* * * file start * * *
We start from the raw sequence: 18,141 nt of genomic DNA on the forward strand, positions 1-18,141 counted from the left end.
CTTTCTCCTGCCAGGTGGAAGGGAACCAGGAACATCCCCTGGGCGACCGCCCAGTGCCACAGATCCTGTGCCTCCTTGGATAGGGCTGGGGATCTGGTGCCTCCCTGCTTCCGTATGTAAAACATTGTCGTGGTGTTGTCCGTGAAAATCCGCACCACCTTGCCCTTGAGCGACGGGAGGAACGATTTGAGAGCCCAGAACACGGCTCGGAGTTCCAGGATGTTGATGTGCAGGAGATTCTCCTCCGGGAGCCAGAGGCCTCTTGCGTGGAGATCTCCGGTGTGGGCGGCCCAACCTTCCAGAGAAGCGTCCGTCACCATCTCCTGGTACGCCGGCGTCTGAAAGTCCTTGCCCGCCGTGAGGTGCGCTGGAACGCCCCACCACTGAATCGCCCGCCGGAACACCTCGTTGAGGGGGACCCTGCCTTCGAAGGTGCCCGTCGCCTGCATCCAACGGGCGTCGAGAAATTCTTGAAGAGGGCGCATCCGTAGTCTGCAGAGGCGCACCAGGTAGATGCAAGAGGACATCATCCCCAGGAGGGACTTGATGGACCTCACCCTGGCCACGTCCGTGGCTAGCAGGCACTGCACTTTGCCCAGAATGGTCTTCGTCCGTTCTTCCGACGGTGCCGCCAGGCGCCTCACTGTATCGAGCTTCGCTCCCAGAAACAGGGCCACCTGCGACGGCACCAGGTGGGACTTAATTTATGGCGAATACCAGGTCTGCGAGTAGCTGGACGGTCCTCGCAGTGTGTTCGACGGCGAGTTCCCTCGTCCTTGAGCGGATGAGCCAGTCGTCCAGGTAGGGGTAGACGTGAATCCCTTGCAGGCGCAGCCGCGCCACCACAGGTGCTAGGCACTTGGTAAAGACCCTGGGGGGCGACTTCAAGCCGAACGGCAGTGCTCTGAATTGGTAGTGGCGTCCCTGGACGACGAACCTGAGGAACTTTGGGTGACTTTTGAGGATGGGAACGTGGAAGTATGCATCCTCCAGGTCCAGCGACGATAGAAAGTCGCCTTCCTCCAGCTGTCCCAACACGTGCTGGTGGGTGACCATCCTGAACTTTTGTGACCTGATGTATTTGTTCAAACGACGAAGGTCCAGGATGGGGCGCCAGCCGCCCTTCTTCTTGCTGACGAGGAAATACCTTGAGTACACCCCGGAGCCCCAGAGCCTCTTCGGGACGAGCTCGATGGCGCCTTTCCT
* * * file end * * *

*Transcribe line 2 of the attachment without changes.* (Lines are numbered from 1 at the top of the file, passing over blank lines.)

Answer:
CTTTCTCCTGCCAGGTGGAAGGGAACCAGGAACATCCCCTGGGCGACCGCCCAGTGCCACAGATCCTGTGCCTCCTTGGATAGGGCTGGGGATCTGGTGCCTCCCTGCTTCCGTATGTAAAACATTGTCGTGGTGTTGTCCGTGAAAATCCGCACCACCTTGCCCTTGAGCGACGGGAGGAACGATTTGAGAGCCCAGAACACGGCTCGGAGTTCCAGGATGTTGATGTGCAGGAGATTCTCCTCCGGGAGCCAGAGGCCTCTTGCGTGGAGATCTCCGGTGTGGGCGGCCCAACCTTCCAGAGAAGCGTCCGTCACCATCTCCTGGTACGCCGGCGTCTGAAAGTCCTTGCCCGCCGTGAGGTGCGCTGGAACGCCCCACCACTGAATCGCCCGCCGGAACACCTCGTTGAGGGGGACCCTGCCTTCGAAGGTGCCCGTCGCCTGCATCCAACGGGCGTCGAGAAATTCTTGAAGAGGGCGCATCCGTAGTCTGCAGAGGCGCACCAGGTAGATGCAAGAGGACATCATCCCCAGGAGGGACTTGATGGACCTCACCCTGGCCACGTCCGTGGCTAGCAGGCACTGCACTTTGCCCAGAATGGTCTTCGTCCGTTCTTCCGACGGTGCCGCCAGGCGCCTCACTGTATCGAGCTTCGCTCCCAGAAACAGGGCCACCTGCGACGGCACCAGGTGGGACTTAATTTATGGCGAATACCAGGTCTGCGAGTAGCTGGACGGTCCTCGCAGTGTGTTCGACGGCGAGTTCCCTCGTCCTTGAGCGGATGAGCCAGTCGTCCAGGTAGGGGTAGACGTGAATCCCTTGCAGGCGCAGCCGCGCCACCACAGGTGCTAGGCACTTGGTAAAGACCCTGGGGGGCGACTTCAAGCCGAACGGCAGTGCTCTGAATTGGTAGTGGCGTCCCTGGACGACGAACCTGAGGAACTTTGGGTGACTTTTGAGGATGGGAACGTGGAAGTATGCATCCTCCAGGTCCAGCGACGATAGAAAGTCGCCTTCCTCCAGCTGTCCCAACACGTGCTGGTGGGTGACCATCCTGAACTTTTGTGACCTGATGTATTTGTTCAAACGACGAAGGTCCAGGATGGGGCGCCAGCCGCCCTTCTTCTTGCTGACGAGGAAATACCTTGAGTACACCCCGGAGCCCCAGAGCCTCTTCGGGACGAGCTCGATGGCGCCTTTCCT